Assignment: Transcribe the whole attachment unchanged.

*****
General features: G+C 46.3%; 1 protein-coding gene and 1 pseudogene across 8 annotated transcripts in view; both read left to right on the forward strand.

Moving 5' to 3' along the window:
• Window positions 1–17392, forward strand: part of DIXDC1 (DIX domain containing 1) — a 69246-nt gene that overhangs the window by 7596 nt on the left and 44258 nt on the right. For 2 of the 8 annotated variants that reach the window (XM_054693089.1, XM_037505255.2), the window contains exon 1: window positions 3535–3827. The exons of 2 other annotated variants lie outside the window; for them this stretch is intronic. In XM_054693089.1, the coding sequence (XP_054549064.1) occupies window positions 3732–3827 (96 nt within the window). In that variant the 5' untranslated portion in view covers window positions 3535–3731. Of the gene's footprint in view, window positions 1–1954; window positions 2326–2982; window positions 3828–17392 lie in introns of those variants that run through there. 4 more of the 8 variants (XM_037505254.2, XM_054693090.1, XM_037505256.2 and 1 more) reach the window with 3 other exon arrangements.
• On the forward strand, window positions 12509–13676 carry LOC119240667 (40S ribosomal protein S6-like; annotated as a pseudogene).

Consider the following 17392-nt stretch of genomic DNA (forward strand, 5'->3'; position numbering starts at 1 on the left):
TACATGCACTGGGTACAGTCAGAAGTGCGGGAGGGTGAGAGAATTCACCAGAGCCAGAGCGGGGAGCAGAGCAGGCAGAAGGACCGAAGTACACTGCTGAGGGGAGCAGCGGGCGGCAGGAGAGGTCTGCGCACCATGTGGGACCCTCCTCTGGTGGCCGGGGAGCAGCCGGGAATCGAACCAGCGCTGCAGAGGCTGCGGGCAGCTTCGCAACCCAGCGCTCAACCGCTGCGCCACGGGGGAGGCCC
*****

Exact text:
General features: G+C 46.3%; 1 protein-coding gene and 1 pseudogene across 8 annotated transcripts in view; both read left to right on the forward strand.

Moving 5' to 3' along the window:
• Window positions 1–17392, forward strand: part of DIXDC1 (DIX domain containing 1) — a 69246-nt gene that overhangs the window by 7596 nt on the left and 44258 nt on the right. For 2 of the 8 annotated variants that reach the window (XM_054693089.1, XM_037505255.2), the window contains exon 1: window positions 3535–3827. The exons of 2 other annotated variants lie outside the window; for them this stretch is intronic. In XM_054693089.1, the coding sequence (XP_054549064.1) occupies window positions 3732–3827 (96 nt within the window). In that variant the 5' untranslated portion in view covers window positions 3535–3731. Of the gene's footprint in view, window positions 1–1954; window positions 2326–2982; window positions 3828–17392 lie in introns of those variants that run through there. 4 more of the 8 variants (XM_037505254.2, XM_054693090.1, XM_037505256.2 and 1 more) reach the window with 3 other exon arrangements.
• On the forward strand, window positions 12509–13676 carry LOC119240667 (40S ribosomal protein S6-like; annotated as a pseudogene).

Consider the following 17392-nt stretch of genomic DNA (forward strand, 5'->3'; position numbering starts at 1 on the left):
TACATGCACTGGGTACAGTCAGAAGTGCGGGAGGGTGAGAGAATTCACCAGAGCCAGAGCGGGGAGCAGAGCAGGCAGAAGGACCGAAGTACACTGCTGAGGGGAGCAGCGGGCGGCAGGAGAGGTCTGCGCACCATGTGGGACCCTCCTCTGGTGGCCGGGGAGCAGCCGGGAATCGAACCAGCGCTGCAGAGGCTGCGGGCAGCTTCGCAACCCAGCGCTCAACCGCTGCGCCACGGGGGAGGCCC